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Google calls out 'unnecessary' age verification systems for teens and adults
- In a new framework policy proposal, Google lays out its ideas for protecting children online.
- Interestingly, Google says identity and age verification systems for this purpose can be “unnecessary.”
- Google would rather see technology companies follow “age-appropriate design principles” through legislation instead.
Recently, the Global System for Mobile Communication Association (GSMA) published a report saying that over half of the world’s population is online and using a smartphone. Of those over four billion people, a sizable percentage are children under the age of 18. Over the past decade, global legislators have questioned how to keep children safe online — with few agreed-upon answers.
Now, Google has thrown its hat into the ring. The company published a document titled “Legislative Framework for Protecting Children and Teens Online.” In a blog post, Google summarized its thoughts on how technology companies should approach keeping kids safe in cyberspace. Interestingly, Google doesn’t think identity and age verification systems — oft-proposed solutions — are always the right move.
Google says lawmakers should “carefully consider” whether “requiring people (including adults) to submit unnecessary identification or sensitive personal information” is a good idea.
Here, Google is referencing policies proposed and/or enacted by governments that force companies to verify users’ ages and/or identities before giving them access. An example of this is the US state of Utah, which recently passed a law requiring all adult sites (i.e., those that carry pornographic or violent content) to verify users’ ages. In response, popular porn site PornHub blocked all access for Utah residents, regardless of age.
Of course, if Google says identity and age verification systems are probably “unnecessary,” then what should we do to protect kids online? The answer is in product design.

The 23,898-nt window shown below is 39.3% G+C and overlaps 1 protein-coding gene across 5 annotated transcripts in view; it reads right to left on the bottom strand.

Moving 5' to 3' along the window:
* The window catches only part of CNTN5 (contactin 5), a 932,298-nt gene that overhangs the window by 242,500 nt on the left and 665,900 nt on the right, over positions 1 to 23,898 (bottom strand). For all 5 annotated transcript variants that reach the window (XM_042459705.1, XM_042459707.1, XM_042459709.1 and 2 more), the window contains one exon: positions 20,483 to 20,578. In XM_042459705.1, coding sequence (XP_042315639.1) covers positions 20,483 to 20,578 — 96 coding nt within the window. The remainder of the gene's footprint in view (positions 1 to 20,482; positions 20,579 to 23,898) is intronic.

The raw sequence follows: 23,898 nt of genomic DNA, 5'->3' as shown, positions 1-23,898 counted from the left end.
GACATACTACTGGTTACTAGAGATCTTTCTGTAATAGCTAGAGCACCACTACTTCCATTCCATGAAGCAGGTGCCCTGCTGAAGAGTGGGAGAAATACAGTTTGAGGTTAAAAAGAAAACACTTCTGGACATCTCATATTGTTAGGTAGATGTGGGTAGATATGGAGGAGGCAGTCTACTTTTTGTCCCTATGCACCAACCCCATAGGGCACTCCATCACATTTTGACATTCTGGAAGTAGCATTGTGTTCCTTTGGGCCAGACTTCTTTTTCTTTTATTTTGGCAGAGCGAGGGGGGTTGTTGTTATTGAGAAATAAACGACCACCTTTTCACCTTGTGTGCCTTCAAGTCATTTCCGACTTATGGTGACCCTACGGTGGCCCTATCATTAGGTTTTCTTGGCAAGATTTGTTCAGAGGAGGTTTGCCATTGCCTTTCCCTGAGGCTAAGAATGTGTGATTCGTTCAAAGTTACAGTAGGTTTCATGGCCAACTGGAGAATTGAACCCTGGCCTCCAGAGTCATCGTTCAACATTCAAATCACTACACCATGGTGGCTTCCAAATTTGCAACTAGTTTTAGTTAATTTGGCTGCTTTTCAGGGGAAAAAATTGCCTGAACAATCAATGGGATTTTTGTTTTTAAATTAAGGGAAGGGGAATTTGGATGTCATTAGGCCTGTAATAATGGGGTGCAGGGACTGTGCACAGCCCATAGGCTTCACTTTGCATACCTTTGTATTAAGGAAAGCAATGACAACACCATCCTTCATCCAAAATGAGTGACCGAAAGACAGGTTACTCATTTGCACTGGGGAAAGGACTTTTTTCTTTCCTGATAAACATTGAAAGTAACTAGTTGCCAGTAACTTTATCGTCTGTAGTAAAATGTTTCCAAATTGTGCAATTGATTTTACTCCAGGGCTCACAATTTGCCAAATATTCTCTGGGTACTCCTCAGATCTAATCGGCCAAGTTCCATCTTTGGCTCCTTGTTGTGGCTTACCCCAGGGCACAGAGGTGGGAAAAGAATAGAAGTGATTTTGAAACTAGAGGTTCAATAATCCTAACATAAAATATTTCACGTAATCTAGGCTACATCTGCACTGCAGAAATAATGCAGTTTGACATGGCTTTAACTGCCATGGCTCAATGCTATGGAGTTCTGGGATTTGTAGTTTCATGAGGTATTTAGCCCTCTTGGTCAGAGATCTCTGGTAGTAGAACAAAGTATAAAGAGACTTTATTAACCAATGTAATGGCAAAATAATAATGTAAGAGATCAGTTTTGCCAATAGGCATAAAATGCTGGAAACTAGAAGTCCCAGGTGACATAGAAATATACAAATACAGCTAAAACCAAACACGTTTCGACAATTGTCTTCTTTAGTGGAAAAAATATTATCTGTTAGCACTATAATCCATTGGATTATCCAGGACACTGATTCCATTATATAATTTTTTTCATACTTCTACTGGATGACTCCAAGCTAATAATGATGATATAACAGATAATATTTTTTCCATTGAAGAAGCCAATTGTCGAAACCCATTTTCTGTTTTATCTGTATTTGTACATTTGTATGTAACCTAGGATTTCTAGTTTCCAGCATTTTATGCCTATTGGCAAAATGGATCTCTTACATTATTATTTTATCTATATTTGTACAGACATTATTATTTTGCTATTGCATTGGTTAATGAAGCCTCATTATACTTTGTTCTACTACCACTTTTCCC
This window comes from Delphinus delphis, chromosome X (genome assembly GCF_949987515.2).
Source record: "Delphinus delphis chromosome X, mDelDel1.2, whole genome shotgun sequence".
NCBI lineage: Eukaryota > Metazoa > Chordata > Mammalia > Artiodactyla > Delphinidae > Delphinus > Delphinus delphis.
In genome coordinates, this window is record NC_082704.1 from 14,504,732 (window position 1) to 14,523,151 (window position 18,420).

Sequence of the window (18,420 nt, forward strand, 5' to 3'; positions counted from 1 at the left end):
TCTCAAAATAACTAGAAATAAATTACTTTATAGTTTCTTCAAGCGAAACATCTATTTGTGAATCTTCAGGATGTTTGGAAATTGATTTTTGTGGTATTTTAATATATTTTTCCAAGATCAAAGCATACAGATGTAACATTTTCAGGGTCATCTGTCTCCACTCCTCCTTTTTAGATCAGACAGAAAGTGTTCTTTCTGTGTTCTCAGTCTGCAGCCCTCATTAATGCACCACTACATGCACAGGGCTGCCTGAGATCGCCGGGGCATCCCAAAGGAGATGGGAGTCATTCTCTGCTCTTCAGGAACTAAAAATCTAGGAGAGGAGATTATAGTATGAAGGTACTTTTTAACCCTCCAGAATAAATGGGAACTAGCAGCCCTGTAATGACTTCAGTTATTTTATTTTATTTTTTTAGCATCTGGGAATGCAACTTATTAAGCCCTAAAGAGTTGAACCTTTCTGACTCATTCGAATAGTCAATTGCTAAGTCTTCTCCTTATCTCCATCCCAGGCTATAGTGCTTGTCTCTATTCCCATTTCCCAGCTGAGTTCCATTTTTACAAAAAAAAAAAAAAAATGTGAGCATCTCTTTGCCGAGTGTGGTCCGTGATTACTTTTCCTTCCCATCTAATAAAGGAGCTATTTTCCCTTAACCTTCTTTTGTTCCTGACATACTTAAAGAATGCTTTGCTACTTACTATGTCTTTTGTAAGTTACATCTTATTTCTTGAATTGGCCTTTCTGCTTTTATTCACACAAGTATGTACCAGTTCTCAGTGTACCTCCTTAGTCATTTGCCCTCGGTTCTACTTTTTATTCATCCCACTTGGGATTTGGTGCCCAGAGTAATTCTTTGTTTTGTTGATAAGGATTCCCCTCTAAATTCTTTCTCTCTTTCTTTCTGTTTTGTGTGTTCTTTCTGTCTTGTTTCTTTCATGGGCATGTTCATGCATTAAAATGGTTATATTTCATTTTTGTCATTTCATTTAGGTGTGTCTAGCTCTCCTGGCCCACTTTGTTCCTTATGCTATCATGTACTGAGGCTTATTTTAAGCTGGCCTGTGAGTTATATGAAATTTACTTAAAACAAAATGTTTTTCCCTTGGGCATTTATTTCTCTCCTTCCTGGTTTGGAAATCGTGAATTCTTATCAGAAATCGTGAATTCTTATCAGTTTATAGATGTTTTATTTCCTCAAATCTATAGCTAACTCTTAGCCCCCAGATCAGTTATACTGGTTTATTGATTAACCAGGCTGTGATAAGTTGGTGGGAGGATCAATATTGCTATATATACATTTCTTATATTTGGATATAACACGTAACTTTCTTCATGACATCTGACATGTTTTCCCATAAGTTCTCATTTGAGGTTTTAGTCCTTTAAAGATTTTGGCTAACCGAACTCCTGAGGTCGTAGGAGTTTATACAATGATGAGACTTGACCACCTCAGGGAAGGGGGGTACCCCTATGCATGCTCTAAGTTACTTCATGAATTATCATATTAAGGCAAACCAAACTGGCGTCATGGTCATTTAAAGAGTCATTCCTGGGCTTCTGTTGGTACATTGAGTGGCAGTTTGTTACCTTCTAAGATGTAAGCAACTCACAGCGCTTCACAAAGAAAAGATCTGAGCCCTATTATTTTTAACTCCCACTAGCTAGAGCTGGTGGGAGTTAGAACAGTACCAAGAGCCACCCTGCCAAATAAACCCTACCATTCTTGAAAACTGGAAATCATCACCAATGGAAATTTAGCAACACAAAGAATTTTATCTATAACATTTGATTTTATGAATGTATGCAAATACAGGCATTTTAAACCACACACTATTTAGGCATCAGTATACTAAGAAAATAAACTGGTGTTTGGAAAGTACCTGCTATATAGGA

Design products appropriately, and age verification isn’t needed
Google’s policy framework emphasizes the importance of incorporating “the best interests of children and teens” directly into the design of their products. Google thinks this is what should be legislated. In other words, don’t force companies to block children from sites and apps, but rather require them to build experiences that “holistically weigh considerations such as safety, physical and mental wellbeing, privacy, agency, access to information, and freedom of participation in society.”
Likewise, Google is concerned about broad protections that apply to all children under the age of 18. Policies in this vein, the company argues, ignore the “differences in maturity, capacity, and risks of harm between children and teens.” Essentially, Google doesn’t think policies to protect children under the age of ten should inherently also apply to a sixteen-year-old, for example.
Of course, Google does understand that, in some instances, age verification might be necessary. When it is, though, the company is hoping to see “a workable, interoperable standard that preserves the potential for anonymous or pseudonymous experiences.”
Time will tell if legislators agree with Google’s policy framework.